A Short History
As a child growing up in the 1950’s I wanted to be a cowboy. Later, when I discovered racetracks and horses I wanted to be a jockey. I drew horses incessantly and other things occasionally but learning to read opened me up to the world of words. There in the dusty stacks of the city library my imagination found a home in stories. Drawing became the act of copying whole books by hand as I filled page after page with the gesture of careful cursive.
Wind the tape forward into the mid 1970’s and somehow I have found my way into the visual art program at the University of Illinois at Chicago Circle, making drawings and sculpture using words. Conceptual art and minimalism ruled my world. I learned how to think about art and oddly enough because I was not focused on learning a specific skill what I did learn was to step back and allow the creative process to call me to where I needed to go.
In 1980 I blew up my world and moved to Seattle. In an effort to cope with the emotional upheaval I turned to drawing. To my dismay I had spent so many years dwelling in the analytical rational world of conceptual art that when I was faced with a blank sheet of paper I had no idea what to draw. I began to walk, to wander, taking my camera, snapping pictures, capturing images in my neighborhood, learning what I liked. When offered a darkroom to use I began stumbling my way to discovery. I was a novice at darkroom technique but within 3 years my method of combining multiple images into one print had become so complicated that my hand had disappeared from the process. Leaving the darkroom behind I began drawing and painting. Having regained the ability to connect to my inner world, I realized that this connection needed to be carefully nurtured. I have learned that I must trust the instinct to blow up my world periodically to bring balance and freshness into the work.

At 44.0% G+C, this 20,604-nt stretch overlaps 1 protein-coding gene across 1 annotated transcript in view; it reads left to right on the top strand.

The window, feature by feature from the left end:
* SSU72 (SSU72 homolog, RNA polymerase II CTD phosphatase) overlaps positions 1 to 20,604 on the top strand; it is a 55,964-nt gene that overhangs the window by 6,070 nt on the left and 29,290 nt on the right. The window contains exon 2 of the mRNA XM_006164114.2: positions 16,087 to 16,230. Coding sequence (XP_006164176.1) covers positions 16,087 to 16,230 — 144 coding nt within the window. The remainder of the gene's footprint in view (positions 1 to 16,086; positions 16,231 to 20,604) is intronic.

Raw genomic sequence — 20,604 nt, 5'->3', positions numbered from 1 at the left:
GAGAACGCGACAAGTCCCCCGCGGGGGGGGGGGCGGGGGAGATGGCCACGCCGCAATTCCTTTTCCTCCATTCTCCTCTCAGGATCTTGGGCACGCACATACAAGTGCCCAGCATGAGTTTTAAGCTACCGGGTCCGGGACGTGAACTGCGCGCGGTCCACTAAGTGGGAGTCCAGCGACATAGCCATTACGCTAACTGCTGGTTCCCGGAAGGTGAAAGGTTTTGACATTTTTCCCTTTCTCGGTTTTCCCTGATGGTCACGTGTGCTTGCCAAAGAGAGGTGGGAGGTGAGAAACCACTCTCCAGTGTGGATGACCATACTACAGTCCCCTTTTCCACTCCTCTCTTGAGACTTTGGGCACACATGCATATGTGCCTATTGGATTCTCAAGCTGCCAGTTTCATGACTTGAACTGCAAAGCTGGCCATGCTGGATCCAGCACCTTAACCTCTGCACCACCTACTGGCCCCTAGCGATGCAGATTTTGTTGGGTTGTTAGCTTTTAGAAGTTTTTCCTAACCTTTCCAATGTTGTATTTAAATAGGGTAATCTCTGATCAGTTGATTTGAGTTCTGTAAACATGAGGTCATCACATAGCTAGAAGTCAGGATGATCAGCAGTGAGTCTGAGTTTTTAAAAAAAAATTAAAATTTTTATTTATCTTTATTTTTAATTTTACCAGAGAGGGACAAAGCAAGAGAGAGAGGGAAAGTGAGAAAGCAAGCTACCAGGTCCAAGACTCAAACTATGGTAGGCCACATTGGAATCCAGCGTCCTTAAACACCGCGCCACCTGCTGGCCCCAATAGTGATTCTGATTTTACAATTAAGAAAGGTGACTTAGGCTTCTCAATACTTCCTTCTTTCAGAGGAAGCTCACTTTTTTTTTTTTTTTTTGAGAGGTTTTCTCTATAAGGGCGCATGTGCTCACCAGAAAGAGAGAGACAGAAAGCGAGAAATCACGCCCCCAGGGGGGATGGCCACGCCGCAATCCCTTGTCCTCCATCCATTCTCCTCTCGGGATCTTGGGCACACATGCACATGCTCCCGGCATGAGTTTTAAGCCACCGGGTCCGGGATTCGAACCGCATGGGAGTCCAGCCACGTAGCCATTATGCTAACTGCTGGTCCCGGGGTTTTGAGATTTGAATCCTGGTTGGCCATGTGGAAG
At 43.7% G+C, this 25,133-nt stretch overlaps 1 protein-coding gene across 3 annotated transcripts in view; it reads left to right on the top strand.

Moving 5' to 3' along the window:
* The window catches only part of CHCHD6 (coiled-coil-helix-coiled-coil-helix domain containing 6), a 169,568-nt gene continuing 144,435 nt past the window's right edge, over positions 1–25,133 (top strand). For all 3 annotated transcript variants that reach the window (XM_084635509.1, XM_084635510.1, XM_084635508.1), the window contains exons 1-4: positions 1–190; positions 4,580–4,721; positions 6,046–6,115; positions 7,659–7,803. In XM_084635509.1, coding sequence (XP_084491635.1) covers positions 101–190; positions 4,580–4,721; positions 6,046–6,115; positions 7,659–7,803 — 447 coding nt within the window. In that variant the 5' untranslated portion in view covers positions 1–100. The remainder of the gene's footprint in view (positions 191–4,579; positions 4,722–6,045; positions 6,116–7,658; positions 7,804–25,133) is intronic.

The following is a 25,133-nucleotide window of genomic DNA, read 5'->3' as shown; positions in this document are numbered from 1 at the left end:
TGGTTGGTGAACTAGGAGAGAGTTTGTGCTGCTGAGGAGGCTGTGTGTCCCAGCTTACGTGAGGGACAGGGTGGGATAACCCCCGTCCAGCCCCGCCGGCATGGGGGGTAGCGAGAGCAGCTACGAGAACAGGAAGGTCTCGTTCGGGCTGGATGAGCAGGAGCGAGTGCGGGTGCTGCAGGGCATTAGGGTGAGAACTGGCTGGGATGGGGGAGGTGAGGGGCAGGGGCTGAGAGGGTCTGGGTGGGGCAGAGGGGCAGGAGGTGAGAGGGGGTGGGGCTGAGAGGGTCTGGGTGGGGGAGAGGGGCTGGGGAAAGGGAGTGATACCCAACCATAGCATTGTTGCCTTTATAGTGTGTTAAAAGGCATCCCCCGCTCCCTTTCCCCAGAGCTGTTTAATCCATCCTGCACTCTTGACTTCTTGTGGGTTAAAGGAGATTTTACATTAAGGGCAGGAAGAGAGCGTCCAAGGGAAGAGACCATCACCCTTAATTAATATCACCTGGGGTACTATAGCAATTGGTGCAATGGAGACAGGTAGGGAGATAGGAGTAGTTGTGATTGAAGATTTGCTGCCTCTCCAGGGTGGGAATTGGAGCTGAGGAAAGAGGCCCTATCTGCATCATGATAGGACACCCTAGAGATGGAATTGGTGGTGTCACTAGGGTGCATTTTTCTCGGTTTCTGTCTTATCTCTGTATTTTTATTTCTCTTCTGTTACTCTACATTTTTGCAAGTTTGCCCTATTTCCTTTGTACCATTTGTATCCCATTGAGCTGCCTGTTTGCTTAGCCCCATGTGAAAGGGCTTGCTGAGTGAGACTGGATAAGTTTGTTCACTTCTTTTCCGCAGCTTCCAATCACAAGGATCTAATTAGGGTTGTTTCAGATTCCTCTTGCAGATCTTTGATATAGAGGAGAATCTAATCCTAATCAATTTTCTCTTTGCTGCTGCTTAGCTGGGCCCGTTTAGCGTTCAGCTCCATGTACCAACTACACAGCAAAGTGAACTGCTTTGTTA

Over the years I have sought a deeper connection to psychological, mystical, and environmental concerns through Jungian Dreamwork, Shamanic Soul Work, Astrology, and Yoga side by side with creating images. I have learned to wait, to listen, and to walk away as needed. Seeking a reflective place where mystery and beauty lie in the quiet magic of the unknown.
I live today in Seattle with my husband Marc Wenet. We have raised a child together, and worked side by side for 35 years exploring the extraordinary world of creating things.